Graphic artist, fortuneteller, musician and mischief maker Dame Darcy published the comic Meat Cake from 1993 to 2008. This new compilation is packed full of all the things that obsessed her.
Book programs for freshmen — or a whole campus or community — are meant to spark discussion and unity. This year's picks at nine U.S. schools range from memoirs to political advice from 64 B.C.
Nina Barrett, owner of Bookends and Beginnings in Evanston, Ill., recommends The Royal We by Heather Cox and Jessica Morgan, Eligible by Curtis Sittenfeld and The Violet Hour by Katie Roiphe.
LaHaye, who died earlier this week, was a fundamentalist Christian and a longtime leader of the religious right. His Left Behind books sold more than 50 million copies. He spoke to Fresh Air in 2002.
Moran says that most women who don't want to be called feminists don't understand the term. She writes about high heels, housework and abortion in How to Be a Woman. Originally broadcast Aug. 1, 2012.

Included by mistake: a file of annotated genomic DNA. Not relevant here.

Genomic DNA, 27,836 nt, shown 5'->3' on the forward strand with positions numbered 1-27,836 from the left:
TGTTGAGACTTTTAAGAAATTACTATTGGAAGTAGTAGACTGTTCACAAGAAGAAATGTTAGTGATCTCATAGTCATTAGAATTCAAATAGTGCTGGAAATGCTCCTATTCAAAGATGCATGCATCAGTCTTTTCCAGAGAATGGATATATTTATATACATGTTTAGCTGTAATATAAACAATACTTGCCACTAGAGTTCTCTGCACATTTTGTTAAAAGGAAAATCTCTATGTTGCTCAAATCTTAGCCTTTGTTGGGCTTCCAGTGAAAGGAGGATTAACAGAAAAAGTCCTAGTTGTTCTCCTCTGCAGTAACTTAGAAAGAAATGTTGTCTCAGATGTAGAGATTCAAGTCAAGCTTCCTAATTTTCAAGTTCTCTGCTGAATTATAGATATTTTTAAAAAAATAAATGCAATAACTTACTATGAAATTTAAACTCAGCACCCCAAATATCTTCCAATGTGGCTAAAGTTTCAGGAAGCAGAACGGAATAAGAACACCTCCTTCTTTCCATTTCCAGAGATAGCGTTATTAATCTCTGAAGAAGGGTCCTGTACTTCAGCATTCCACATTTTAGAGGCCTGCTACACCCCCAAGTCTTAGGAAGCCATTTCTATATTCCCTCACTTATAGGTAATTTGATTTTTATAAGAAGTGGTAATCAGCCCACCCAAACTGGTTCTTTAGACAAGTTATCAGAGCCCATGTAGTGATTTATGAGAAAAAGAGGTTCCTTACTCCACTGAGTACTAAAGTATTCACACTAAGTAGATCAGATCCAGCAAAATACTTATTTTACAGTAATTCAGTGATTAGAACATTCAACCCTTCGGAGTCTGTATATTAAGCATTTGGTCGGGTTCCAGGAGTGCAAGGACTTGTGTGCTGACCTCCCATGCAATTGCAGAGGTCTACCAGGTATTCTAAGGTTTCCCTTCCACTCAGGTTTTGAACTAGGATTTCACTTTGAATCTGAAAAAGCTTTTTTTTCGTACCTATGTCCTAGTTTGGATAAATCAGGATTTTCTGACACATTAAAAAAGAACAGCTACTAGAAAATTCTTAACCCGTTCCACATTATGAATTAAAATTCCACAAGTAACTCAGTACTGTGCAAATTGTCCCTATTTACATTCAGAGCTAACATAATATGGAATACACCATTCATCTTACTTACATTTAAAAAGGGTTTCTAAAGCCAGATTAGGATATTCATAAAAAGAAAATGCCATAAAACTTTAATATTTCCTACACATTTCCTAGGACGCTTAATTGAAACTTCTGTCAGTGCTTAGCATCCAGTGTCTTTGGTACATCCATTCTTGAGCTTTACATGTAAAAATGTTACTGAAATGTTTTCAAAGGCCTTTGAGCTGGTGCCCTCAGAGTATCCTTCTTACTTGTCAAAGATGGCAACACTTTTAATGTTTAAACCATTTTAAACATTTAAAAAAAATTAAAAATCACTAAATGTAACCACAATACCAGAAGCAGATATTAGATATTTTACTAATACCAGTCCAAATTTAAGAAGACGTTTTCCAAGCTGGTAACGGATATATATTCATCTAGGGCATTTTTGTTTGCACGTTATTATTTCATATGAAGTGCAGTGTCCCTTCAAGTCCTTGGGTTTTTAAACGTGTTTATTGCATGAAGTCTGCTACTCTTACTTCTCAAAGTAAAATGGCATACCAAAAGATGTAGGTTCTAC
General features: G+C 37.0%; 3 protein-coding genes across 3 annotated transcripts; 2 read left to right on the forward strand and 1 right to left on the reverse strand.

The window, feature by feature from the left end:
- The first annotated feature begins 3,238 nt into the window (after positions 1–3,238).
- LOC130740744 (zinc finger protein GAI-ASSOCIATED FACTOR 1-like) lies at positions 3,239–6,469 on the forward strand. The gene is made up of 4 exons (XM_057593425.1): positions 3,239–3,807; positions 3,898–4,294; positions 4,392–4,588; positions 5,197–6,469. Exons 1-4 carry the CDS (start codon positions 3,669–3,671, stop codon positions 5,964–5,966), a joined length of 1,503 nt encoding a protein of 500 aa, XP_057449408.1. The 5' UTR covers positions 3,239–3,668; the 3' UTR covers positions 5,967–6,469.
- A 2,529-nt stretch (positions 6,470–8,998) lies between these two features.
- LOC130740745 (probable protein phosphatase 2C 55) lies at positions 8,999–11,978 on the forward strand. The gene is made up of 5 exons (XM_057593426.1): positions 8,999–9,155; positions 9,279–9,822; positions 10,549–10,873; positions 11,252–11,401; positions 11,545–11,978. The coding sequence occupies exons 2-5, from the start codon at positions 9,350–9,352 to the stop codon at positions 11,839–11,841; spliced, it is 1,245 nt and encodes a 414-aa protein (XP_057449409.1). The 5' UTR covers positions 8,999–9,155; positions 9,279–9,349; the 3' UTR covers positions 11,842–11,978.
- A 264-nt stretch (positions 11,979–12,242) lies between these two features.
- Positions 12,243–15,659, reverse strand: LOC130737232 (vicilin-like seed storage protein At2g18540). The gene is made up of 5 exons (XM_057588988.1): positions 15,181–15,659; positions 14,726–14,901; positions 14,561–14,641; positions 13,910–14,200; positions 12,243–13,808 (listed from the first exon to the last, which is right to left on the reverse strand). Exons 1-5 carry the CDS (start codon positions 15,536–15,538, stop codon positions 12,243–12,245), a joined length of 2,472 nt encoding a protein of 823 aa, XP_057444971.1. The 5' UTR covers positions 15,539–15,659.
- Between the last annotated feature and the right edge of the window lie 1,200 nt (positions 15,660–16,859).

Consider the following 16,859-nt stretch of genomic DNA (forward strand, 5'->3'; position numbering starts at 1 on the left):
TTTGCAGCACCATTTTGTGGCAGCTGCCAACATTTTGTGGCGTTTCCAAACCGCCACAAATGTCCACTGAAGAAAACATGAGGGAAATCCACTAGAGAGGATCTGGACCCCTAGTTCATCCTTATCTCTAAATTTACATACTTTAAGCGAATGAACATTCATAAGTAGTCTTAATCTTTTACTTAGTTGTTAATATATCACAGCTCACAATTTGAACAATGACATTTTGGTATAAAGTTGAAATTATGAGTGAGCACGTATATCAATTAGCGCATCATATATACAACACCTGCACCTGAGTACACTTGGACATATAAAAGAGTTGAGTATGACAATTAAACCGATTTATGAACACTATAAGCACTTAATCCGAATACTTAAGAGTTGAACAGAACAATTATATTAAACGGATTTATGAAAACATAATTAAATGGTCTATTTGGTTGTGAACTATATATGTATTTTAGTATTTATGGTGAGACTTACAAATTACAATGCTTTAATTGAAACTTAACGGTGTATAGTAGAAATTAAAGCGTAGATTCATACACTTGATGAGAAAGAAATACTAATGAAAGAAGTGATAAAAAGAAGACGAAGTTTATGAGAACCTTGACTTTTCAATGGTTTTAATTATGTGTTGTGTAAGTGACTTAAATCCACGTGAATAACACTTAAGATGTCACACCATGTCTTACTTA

In Charcoal Joe, Mosley brings his iconic private eye Easy Rawlins into the haze of the late '60s, extending a literary odyssey through the transformation of black Los Angeles.
Writer Lidia Yuknavitch's early failures made her feel unworthy of success. Now, she says, those moments push her to find worth in herself as a writer.
Megan Abbott's novel about a talented young gymnast and her mother starts with a mysterious death, but the real mysteries are the characters themselves: You never really know the people close to you.
In 1990, Walter Mosley first told the story of black postwar LA through Easy Rawlins, an Army vet turned private eye. It became Mosley's best-known series. He discusses Easy's creation and journey.
McPherson, the first African-American to win the Pulitzer Prize for fiction, has died at 72. His work explored the intersection of white and black lives with deftness, subtlety and wry humor.